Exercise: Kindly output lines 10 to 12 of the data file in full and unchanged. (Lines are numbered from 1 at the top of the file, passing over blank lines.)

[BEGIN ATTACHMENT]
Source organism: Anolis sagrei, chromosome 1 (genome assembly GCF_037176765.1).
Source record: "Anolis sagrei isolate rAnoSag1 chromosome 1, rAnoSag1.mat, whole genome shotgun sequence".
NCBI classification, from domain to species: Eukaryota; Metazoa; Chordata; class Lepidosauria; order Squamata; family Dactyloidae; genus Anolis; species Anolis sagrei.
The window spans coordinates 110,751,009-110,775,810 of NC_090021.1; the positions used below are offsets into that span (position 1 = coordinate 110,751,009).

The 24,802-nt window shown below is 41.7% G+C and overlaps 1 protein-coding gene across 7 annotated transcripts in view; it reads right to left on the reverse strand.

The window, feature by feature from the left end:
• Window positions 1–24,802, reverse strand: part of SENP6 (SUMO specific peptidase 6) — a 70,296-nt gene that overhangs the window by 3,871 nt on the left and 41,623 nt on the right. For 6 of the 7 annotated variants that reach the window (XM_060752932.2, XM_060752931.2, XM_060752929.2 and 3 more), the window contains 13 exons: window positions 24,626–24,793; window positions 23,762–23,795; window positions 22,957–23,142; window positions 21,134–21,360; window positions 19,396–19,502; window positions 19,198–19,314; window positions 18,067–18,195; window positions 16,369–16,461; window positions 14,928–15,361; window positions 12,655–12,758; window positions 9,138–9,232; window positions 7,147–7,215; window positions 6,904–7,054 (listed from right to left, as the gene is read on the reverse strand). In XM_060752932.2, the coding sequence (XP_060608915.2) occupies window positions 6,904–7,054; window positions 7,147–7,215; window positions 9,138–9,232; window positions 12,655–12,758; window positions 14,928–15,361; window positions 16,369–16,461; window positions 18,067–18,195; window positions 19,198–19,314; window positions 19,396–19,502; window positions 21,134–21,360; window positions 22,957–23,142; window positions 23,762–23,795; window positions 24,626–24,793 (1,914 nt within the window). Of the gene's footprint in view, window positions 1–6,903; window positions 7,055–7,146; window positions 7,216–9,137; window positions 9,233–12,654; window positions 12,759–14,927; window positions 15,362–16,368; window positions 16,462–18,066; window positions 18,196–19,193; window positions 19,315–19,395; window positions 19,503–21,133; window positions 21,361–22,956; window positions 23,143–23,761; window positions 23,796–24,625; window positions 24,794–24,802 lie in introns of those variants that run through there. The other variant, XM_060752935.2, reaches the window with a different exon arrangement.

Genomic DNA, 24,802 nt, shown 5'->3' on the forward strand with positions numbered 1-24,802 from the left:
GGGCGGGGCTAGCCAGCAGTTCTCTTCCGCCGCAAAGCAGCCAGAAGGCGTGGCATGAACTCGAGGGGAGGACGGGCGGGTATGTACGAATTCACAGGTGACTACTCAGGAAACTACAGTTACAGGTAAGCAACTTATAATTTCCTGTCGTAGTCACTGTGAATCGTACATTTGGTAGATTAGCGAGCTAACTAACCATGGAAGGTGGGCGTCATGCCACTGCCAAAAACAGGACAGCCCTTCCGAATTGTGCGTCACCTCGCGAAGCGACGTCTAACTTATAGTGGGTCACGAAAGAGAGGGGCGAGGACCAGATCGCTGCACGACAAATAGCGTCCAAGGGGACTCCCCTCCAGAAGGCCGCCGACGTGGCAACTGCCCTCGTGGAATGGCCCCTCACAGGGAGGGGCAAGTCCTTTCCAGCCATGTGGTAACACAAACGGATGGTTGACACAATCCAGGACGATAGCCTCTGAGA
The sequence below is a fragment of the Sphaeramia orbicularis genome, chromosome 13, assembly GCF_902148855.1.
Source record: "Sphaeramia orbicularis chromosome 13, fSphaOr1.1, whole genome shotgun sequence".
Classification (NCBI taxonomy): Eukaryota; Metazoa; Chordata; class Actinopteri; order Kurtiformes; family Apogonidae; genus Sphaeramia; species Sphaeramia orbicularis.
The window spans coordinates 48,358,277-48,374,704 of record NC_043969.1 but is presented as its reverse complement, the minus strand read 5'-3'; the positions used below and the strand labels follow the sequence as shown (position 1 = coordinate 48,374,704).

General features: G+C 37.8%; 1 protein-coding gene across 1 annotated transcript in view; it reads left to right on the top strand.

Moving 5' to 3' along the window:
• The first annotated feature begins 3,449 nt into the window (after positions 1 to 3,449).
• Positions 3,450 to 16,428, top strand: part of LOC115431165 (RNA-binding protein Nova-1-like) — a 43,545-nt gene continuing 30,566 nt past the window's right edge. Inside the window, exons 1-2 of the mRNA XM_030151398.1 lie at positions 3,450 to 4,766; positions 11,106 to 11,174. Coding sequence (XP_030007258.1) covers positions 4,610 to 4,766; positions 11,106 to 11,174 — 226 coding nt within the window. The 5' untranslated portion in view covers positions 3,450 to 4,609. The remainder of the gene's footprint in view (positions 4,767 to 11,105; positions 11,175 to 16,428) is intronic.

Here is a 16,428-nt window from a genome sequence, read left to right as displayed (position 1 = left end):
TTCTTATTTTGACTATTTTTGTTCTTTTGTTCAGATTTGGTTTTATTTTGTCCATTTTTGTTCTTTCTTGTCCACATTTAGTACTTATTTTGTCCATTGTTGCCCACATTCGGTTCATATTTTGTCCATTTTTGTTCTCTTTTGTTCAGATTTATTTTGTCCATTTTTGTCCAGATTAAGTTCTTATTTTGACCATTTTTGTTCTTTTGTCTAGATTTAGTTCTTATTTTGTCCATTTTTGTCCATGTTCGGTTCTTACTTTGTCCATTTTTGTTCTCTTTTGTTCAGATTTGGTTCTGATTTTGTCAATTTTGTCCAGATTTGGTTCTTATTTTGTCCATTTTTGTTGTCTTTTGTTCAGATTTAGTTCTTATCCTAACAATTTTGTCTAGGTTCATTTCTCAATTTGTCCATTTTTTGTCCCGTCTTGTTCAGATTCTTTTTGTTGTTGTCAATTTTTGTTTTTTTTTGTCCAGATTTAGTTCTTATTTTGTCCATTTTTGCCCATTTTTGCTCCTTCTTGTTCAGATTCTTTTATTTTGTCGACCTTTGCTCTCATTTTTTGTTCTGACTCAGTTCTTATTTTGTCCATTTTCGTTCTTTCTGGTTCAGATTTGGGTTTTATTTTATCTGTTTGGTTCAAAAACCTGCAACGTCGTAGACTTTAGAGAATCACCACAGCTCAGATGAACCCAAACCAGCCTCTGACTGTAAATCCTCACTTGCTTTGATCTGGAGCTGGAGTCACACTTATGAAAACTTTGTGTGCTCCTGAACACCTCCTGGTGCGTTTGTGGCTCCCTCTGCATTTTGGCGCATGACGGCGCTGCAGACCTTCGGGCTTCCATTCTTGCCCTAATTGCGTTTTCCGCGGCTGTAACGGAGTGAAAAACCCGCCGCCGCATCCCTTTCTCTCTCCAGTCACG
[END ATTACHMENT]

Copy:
The sequence below is a fragment of the Sphaeramia orbicularis genome, chromosome 13, assembly GCF_902148855.1.
Source record: "Sphaeramia orbicularis chromosome 13, fSphaOr1.1, whole genome shotgun sequence".
Classification (NCBI taxonomy): Eukaryota; Metazoa; Chordata; class Actinopteri; order Kurtiformes; family Apogonidae; genus Sphaeramia; species Sphaeramia orbicularis.